Building firm Morgan Sindall said its rescue of parts of collapsed rival Connaught had paid off despite a drop in full-year profits.

Public spending cuts and economic turbulence squeezed margins at two of its biggest divisions in construction and infrastructure and office and shop refurbishments, leading to a 12 per cent fall in profits to £45.3 million.

But executive chairman John Morgan described the performance as resilient and said the company was particularly pleased with a 15 per cent rise in operating profits at its Tamworth-based Lovell affordable housing division following the Connaught acquisition.

The purchase of some of the assets of the social housing specialist at the end of 2010 saved around 2,500 jobs and opened up a range of opportunities for Lovell, which achieved profits of £18.5 million in the year to December 31.

Major new contracts in the division included an agreement with Barnet Homes worth around £103 million over ten years to delivered refurbishment and electrical work across the local council’s portfolio of 15,000 homes.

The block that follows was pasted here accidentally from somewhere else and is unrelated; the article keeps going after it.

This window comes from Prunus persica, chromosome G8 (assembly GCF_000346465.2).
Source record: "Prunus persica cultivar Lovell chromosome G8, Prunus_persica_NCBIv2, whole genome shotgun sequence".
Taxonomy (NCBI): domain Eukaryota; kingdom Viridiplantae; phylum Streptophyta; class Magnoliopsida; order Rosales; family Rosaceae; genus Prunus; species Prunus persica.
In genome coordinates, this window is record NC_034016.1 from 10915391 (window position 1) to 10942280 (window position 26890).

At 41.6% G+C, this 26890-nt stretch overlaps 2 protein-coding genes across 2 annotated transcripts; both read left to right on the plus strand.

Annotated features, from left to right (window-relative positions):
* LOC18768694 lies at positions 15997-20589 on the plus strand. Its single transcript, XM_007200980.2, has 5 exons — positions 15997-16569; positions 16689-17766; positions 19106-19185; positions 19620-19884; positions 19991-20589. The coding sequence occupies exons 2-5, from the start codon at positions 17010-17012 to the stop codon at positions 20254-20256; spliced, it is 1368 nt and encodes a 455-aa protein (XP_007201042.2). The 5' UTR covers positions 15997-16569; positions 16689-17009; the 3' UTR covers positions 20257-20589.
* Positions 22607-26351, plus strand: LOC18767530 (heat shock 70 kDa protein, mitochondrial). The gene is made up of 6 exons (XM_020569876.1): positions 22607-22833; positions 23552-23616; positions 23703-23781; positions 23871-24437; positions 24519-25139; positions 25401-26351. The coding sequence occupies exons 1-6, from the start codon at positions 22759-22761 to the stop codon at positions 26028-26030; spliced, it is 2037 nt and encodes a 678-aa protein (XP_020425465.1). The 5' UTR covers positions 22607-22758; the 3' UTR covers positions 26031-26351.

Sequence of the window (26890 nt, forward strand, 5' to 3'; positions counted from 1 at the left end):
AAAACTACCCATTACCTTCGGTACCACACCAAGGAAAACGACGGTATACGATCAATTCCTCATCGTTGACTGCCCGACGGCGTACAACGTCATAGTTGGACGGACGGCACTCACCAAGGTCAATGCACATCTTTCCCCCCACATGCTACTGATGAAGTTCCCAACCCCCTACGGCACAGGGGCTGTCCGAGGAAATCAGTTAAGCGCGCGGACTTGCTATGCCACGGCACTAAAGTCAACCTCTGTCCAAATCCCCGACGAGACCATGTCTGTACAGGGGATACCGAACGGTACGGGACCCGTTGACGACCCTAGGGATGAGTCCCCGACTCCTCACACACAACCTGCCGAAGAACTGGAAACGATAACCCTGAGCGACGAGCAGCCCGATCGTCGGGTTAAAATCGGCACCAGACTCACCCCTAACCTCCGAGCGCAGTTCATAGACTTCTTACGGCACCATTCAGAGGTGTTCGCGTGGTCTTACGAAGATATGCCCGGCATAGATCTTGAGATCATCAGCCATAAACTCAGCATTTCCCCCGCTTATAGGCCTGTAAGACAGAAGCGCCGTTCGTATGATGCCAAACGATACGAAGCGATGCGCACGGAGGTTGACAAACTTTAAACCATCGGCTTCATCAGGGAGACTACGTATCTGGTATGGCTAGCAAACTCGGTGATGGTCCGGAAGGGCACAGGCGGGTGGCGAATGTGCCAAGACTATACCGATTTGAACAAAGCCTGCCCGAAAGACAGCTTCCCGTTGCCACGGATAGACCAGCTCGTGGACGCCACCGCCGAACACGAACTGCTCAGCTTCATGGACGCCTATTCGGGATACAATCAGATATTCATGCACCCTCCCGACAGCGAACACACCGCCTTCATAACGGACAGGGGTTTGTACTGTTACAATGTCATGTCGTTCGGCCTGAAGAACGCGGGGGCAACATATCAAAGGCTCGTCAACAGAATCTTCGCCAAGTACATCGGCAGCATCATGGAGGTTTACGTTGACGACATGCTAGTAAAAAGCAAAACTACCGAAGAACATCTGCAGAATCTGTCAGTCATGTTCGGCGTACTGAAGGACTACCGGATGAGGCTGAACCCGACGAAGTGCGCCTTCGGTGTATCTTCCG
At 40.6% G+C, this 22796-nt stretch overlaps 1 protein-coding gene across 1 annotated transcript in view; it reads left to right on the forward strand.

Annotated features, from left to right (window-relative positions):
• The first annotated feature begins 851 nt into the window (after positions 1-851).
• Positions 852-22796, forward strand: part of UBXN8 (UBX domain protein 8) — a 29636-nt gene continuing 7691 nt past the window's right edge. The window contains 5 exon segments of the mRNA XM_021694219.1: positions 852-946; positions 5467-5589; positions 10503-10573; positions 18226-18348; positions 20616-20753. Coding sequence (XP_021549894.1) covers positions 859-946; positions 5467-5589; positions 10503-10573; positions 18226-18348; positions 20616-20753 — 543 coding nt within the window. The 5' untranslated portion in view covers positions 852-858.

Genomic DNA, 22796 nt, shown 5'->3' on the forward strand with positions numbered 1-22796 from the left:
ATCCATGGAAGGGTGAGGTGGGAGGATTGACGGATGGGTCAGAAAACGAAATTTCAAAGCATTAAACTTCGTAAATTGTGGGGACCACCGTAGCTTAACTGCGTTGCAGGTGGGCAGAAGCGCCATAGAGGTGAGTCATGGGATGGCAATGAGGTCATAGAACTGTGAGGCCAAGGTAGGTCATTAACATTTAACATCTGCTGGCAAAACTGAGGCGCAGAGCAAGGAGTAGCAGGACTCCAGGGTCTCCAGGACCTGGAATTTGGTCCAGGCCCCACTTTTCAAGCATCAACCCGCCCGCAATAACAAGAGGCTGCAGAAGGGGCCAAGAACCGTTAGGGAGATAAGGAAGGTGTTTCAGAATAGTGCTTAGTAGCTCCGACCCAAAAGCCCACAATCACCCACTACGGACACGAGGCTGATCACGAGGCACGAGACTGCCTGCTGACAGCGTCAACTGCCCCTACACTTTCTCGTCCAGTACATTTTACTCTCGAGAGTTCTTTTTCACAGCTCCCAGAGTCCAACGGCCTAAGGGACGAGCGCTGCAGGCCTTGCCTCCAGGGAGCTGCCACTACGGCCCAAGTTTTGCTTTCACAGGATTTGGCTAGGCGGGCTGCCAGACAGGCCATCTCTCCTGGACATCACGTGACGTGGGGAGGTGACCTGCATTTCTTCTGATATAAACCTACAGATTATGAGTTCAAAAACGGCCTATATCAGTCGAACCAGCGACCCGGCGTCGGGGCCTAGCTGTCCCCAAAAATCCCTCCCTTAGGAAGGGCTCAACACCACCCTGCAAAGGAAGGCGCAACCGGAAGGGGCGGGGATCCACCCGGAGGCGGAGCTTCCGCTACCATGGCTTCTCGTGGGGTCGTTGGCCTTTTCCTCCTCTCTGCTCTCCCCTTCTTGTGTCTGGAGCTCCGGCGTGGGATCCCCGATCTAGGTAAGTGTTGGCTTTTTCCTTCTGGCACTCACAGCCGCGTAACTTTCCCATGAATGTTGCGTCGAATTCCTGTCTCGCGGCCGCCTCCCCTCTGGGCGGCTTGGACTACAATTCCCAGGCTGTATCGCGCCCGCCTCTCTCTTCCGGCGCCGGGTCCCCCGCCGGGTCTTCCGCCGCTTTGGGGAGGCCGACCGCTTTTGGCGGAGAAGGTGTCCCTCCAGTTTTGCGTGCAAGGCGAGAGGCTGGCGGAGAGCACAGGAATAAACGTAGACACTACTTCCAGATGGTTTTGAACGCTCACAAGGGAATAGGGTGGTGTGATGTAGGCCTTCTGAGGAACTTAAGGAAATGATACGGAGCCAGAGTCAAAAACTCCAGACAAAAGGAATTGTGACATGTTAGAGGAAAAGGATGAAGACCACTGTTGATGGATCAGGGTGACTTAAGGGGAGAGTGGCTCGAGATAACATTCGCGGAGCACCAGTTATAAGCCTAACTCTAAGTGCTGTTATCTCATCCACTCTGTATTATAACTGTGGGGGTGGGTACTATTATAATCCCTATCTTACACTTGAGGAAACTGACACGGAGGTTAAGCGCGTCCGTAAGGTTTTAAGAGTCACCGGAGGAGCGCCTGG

The other highlight was a near doubling in profits at its Muse urban regeneration arm, which has been buoyed by its appointment as Rolls-Royce’s development partner on a mixed used scheme worth up to £250 million.

Morgan Sindall’s biggest division of construction and infrastructure grew revenues by 1 per cent to £1.3 billion but its profits declined 22 per cent to £21.1 million because of “extremely challenging and competitive” trading conditions.

The Rugby-based division’s forward order book fell to £1.6 billion from £2 billion but key projects in the roads, rail and energy distribution sectors have offset dwindling demand from the public sector. Across the group, 50 per cent of Morgan Sindall’s work was generated from public projects in 2011, compared with 70 per cent in 2009.

The fit-out division benefited from orders in retail banking, including for three of the five major UK banks, but the “fiercely competitive” marketplace meant profits dropped to 16 per cent to £12.4 million.

The London-based company, which employs more than 7,000 people, pegged its dividend at 42p a share today.